Traveling to Canada, Eh? Travel Plans for Some Americans May Be Foiled as Canada Cracks Down on DWI Arrests and Convictions
Do you have a DWI conviction in Texas (or anywhere in the United States)? Are you traveling to Canada any time soon? If you answered “Yes” to both of these questions, you may be in for a surprise at the border. Even if you have recently been acquitted of a DWI charge, you may still be turned away and deemed “criminally inadmissible for entry.” This article will explain the law and provide some solutions if you find yourself in this dilemma.
Canada’s Immigration Laws Create Anxiety for Americans with DWI Charges
Recently, Canada enacted strict immigration laws making entry into the country by car, plane, train or boat more difficult for United States passport holders who have a DWI arrest or conviction on their record. Regardless of whether the arrest or conviction was a misdemeanor charge, whether you plan to drive while in Canada, or whether the charge happened when you were a juvenile, any DWI charge at all could cause you to be turned away at the border, further damaging chances for success in all Canadian immigration programs for life. Bottom line: travelers with any type of DWI arrest or conviction will face enhanced scrutiny by the border patrol and must comply with additional legal requirements set forth by the Canadian government for entry. It is a better strategy to be proactive and prepared before traveling, instead of reactive and defensive once “caught” at the border.
Unlike the division between federal and state powers in the United States with regard to law enforcement, Canadian criminal law is solely a federal responsibility. As a result, criminal laws are uniformly interpreted and enforced throughout all of the Canadian provinces. Traveling to a different province in the hope of more leniency because of different criminal laws will not be helpful.
The federal Canadian Immigration and Refugee Protection Act (“IRPA”) governs immigration admissibility into Canada. Section 36(b)-(c) of IRPA states, “a permanent resident or a foreign national is inadmissible on grounds of serious criminality for having been convicted of an offense [or committing an act] outside Canada that, if committed in Canada, would constitute an offense under an Act of Parliament punishable by a maximum term of imprisonment of at least ten years.” Basically, IRPA converts any DWI charge or conviction from the United States into a “serious criminal offense” in Canada and allows Canadian authorities to deny entry into the country at border checkpoints on roads, railways, airports, and maritime ports.
Generally speaking, Canada views DWI offenses—even minor offenses—very seriously. However, there are a few options available for travelers who have a DWI on their record. If a traveler wishes to apply for relief, Canadian officials will assess the following: number and type of offense(s), when the sentencing for the offense(s) was completed, and the severity of the offense(s). The three solutions below are the most popular options for relief for travelers with DWI history, however, they are not an exhaustive list of all of the application and appeals procedures, so please consult an attorney for specific details on your particular case.
Solutions For Gaining Permission to Enter Canada with a DWI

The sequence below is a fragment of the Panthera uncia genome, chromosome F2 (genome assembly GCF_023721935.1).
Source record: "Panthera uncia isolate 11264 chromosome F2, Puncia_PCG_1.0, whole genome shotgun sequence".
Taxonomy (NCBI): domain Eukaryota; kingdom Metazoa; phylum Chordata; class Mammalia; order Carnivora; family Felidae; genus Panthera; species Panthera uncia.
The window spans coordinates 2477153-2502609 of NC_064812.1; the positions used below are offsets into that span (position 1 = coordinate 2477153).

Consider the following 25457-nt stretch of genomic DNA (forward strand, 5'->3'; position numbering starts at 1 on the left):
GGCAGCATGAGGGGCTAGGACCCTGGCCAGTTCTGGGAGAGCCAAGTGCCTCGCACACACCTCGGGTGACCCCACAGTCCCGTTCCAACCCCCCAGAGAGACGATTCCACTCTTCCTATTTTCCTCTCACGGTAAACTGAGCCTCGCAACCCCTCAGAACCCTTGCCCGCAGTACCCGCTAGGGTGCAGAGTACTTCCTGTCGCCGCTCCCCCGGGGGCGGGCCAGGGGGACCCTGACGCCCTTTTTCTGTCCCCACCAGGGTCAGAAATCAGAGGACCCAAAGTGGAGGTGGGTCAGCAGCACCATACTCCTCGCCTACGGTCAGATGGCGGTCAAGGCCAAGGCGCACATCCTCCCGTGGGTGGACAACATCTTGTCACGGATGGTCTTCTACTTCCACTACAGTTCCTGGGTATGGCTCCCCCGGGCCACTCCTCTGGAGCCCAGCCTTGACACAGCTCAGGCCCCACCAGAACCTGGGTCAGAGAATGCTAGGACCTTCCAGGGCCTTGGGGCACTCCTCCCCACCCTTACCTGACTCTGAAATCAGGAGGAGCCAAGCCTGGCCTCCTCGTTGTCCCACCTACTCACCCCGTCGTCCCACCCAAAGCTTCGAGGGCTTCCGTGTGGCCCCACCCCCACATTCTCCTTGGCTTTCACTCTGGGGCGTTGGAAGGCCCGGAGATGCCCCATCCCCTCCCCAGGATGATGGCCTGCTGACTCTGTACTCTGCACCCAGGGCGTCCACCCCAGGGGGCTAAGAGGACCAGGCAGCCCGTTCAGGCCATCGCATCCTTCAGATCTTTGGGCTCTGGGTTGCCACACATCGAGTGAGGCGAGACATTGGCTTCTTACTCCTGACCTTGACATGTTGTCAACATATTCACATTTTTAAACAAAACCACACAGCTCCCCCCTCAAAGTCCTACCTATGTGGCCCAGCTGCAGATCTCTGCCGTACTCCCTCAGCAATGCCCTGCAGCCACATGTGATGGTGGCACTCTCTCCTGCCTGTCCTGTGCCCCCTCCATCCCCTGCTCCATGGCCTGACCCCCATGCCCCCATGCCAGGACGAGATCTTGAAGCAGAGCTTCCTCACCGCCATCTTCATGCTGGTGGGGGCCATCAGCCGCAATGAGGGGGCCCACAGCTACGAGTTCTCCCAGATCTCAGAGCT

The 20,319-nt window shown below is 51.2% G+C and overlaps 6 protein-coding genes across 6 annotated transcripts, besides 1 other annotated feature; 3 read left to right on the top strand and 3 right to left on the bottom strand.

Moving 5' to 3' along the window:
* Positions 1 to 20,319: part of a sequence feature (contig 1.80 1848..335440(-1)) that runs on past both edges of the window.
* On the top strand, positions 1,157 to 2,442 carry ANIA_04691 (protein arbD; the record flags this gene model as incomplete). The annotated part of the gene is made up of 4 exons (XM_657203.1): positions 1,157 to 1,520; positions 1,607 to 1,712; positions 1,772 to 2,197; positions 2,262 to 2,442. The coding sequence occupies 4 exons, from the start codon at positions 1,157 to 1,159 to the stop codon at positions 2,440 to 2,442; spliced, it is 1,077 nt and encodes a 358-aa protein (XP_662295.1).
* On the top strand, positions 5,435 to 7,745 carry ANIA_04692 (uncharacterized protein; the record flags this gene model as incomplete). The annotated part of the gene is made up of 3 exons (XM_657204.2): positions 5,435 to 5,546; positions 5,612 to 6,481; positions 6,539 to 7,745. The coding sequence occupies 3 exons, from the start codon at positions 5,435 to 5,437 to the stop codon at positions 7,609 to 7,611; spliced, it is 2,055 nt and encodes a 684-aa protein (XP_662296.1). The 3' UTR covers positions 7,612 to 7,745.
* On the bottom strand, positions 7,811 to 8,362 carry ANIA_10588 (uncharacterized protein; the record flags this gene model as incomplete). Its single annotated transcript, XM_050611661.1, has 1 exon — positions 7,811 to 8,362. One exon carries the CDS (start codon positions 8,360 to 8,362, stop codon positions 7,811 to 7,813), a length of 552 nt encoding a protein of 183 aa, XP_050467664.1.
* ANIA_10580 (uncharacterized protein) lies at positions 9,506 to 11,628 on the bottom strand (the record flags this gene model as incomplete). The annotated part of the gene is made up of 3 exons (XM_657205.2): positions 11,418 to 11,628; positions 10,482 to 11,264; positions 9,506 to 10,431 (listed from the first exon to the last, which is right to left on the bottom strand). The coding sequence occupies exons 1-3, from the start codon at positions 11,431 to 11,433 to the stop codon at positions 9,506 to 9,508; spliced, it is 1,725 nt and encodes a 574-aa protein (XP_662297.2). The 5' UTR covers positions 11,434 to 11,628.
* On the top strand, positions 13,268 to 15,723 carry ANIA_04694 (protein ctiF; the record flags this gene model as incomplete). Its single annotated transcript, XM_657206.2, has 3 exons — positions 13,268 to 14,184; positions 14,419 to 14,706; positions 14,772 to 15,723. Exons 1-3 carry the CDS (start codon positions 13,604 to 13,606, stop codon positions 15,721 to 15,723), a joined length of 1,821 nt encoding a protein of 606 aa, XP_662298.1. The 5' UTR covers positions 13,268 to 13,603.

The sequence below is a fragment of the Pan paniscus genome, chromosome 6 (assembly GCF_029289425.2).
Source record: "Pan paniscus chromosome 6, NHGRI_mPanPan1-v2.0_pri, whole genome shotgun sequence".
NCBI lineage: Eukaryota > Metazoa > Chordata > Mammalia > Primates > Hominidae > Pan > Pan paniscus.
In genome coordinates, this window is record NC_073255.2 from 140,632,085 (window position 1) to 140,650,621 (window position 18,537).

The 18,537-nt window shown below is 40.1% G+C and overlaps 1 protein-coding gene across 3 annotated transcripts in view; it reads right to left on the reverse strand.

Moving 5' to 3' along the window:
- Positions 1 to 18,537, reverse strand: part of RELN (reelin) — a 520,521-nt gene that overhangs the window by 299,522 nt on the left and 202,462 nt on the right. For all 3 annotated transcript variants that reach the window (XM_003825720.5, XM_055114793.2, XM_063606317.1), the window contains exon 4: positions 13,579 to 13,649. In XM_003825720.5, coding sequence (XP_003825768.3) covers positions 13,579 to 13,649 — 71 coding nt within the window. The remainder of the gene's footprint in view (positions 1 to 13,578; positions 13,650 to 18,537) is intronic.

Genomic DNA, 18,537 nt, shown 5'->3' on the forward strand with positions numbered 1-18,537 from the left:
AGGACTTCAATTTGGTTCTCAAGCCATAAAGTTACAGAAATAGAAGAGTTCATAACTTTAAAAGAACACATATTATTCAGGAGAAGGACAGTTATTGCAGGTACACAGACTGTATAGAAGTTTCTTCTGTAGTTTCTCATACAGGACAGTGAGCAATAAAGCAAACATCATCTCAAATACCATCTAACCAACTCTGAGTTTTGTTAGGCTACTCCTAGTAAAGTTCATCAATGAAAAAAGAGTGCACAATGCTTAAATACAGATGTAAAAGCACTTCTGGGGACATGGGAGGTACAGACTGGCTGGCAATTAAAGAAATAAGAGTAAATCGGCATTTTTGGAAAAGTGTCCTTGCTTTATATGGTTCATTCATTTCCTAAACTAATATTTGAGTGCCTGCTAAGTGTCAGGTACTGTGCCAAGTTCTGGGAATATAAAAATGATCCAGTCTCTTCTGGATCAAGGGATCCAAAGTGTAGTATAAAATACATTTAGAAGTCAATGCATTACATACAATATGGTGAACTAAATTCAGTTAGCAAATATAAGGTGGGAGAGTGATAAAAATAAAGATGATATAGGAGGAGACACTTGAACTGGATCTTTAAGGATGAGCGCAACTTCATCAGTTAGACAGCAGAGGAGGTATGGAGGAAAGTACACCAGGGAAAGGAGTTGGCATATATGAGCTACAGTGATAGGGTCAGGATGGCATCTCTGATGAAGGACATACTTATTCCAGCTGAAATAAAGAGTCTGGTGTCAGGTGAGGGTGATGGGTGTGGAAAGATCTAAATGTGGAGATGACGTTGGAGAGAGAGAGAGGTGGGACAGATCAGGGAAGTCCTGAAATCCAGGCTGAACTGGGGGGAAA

Option 1: The Temporary Resident Permit (“TRP”)
The TRP allows a traveler with a DWI to gain entry Canada on a temporary basis. The permit can be issued for any length of stay, up to a period of three years, and the traveler must state the reason for the visit (for example, family or school). Travelers should apply for the TRP if their most recent offense occurred within the last five years. According to the Canadian Immigration Newsletter, this type of permit may take six months to a year to process.
Option 2: Criminal Rehabilitation
Travelers seeking to permanently resolve their inadmissibility issues can apply for Criminal Rehabilitation. Essentially, the traveler with a DWI charge or conviction is asking the Canadian government to forgive their DWI history. In order to be eligible, more than 5 years must have passed since the completion of one’s most recent sentence (which may have included alcohol classes, counseling, fines, jail or prison time, community service, community supervision, driving courses, probation, etc.). Rehabilitation applications can take a year or more to process. It is possible to have a TRP while one is applying for Permanent Criminal Rehabilitation, so that one has the ability to travel to Canada in the interim while waiting on the resolution of the Criminal Rehabilitation application.
Option 3: Deemed Rehabilitation
If a traveler has only one single DWI conviction where more than 10 years have passed from completion of the full sentence (for example jail or prison time, fines paid, reinstatement of driver’s license, etc), an individual may be deemed rehabilitated by virtue of the time that has elapsed. However, even if you fit this category, it is probably still a good idea to have prepared an affidavit or letter explaining the incident to Canadian border officials because full disclosure is critical to overcoming the barriers to entry. Trying to hide a conviction or denying altogether that you have one are sure fire ways to be denied entry permanently into the country.
Getting into Canada with a DWI is not as easy as showing up to the border checkpoint with a valid passport and a smile. Don’t be caught by surprise at the border! To increase your chances of admissibility into Canada, it is a good idea to talk with an attorney who will help you take the proactive steps before your trip so that you have the greatest possible chance of gaining approval for entry.